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Author: Subject: A Series SPI Fuel Injection Speeduino

posted on 8/6/24 at 10:36 PM Reply With Quote
A Series SPI Fuel Injection Speeduino

Hi all, hoping to access some knowledge here to see if what I want to do is possible. The SPI system in my 1995 Mini SPI is in need of updating, components are aging, hard to get hold of or expensive and with modern ECU’s there’s the potential to improve the state of tune of the 1275cc lump and improve reliability hopefully in the process.

My plan is to ditch the SPI injection manifold and injector in favour of a new throttle body and 630cc injector from along with some custom adaptors to mate it to the 1275 cylinder head. I will need to relocate some sensors as part of this but no massive problem.

I want to use a Speeduino ecu to control the engine as these are cheap and relatively easy to build and there is a tuner close by me who can support. I want to integrate this into the existing Engine wiring loom with a patch cable of my own design so the existing wiring loom is in use and if needs be I can swap the old ecu back in.

Is this a reasonable plan of attack and is there anyone who has done something similar either on the A series engine or engines of a similar early fuel injection vintage?

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rusty nuts

posted on 9/6/24 at 08:27 AM Reply With Quote
The biggest problem with the A Series engine apparently is charge robbing where the outer cylinders end up getting more fuel than the inner cylinders which is one of the reasons why 8 port heads were designed. A couple of books well worth reading if you haven’t are David Walkers book on Fuel injection which IIRC has a section devoted to injecting the A Series? The second book is David Vizards Tuning the A series
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posted on 9/6/24 at 01:47 PM Reply With Quote
I may be wrong, but I'm sure the charge robbing is only a problem with the MPI , the SPI is closer in operation to a carb so much less affected.

There is quite a bit of intentional pooling of fuel in the SPI manifold (aka wet manifold), without this the charge robbing is more of an issue than standard, certainly removing the webbing that allows this makes the engine run poorly, so using a different manifold you would need to account for this effect.

Megasquirt MS2 (but not MS1 or MS3) has A/B series semi sequential siamese code for the MPI setup, this would need the manifold/injectors/throttle body setup to match.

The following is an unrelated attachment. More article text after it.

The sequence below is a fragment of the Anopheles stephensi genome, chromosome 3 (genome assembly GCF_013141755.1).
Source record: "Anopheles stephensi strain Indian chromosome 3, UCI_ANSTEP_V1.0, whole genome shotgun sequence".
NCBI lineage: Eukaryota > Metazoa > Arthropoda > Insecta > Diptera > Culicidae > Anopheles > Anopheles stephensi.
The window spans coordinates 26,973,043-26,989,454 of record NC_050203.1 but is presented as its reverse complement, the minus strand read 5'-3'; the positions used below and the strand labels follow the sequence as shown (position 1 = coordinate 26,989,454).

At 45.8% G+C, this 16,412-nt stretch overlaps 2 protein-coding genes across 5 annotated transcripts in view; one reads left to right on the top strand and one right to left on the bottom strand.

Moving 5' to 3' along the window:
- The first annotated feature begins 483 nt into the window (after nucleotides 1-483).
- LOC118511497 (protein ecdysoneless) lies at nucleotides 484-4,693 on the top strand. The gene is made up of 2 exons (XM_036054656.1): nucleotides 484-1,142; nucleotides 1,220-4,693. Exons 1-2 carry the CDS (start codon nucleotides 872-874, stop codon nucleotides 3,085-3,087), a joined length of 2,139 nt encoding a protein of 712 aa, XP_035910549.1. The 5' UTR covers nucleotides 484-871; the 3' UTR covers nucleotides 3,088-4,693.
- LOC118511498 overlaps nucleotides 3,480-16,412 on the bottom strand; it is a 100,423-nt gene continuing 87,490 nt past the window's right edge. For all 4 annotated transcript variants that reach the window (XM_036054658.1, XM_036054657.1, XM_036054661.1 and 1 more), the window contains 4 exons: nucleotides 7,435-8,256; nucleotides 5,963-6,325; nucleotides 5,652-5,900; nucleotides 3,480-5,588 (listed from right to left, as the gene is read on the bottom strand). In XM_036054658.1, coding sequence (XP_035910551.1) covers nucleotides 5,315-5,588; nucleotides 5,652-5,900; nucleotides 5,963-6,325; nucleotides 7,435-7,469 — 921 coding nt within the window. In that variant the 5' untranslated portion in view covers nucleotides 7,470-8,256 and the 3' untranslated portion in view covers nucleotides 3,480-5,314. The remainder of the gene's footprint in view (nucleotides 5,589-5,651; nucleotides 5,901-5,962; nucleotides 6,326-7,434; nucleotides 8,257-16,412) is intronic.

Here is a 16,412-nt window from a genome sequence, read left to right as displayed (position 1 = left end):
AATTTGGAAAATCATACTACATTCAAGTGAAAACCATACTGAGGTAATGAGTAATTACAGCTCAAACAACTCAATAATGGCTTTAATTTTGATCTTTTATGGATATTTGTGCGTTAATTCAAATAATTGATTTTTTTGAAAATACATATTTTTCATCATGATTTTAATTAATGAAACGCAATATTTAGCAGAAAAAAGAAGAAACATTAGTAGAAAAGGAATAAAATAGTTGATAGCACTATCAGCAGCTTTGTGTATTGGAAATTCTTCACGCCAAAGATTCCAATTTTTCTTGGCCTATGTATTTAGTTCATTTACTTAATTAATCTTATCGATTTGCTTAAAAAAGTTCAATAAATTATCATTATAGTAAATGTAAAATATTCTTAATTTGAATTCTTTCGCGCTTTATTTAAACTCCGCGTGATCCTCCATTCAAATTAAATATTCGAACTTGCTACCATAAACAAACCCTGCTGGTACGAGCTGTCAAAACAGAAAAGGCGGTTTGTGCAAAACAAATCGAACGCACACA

I don't think the Speeduino has any siamese head specific code, so only SPI would be an option unless someone ports over the siamese code, this might not be possible anyway due to copyright.
The Megasquirt can also do full sequential siamese injection with a cam sensor and 4 injectors, to allow accurate per cylinder fueling with no charge robbing at all once tuned.

It might be worth looking on the Megasquirt forums to see if there is anyone who has done similar to your intended plan, iirc Canems ecus also have siamese support so may be another avenue to look for similar solutions.

This is on Jean Bélanger's website, he developed the siamese code for the Megasquirt, and this is a overview of that development.

Basic setup and modifications required for sequential operation including the siamese modes.


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posted on 9/6/24 at 01:55 PM Reply With Quote
Might be worth checking on the speeduino forum as there's a few people who appear to have done TBI/ wet manifold setups on the same engine or the MG-B engine too for reference.


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posted on 9/6/24 at 03:55 PM Reply With Quote
Join the speeduino forum and discord server. People have done this before. I've written the decoder for the rover trigger patterns. The mini has (iirc) a 17-1 pattern. This means in 360 degrees you have two missing teeth opposite each other. The downside of this is no ECU can't know within 360 degrees when TDC is.

You've got two options, keep a distributor so the sparks can be dished out to the correct cylinder or start modifying things. For modifying you've got another two options, add a different trigger pattern (eg 36-1 - one tooth missing out of 36) or add something that occurs once per 720 degrees.

Honestly, the best thing is to join the forums and read, read, read, read some more, then start asking questions.

If UK based DIY-EFI is a good source of parts. You've also got someone on ebay ( who's very helpful / reliable - he makes ECU's and also tries to figure out what has gone wrong with them.

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posted on 9/6/24 at 07:21 PM Reply With Quote
Where in the UK are you Gusrus?
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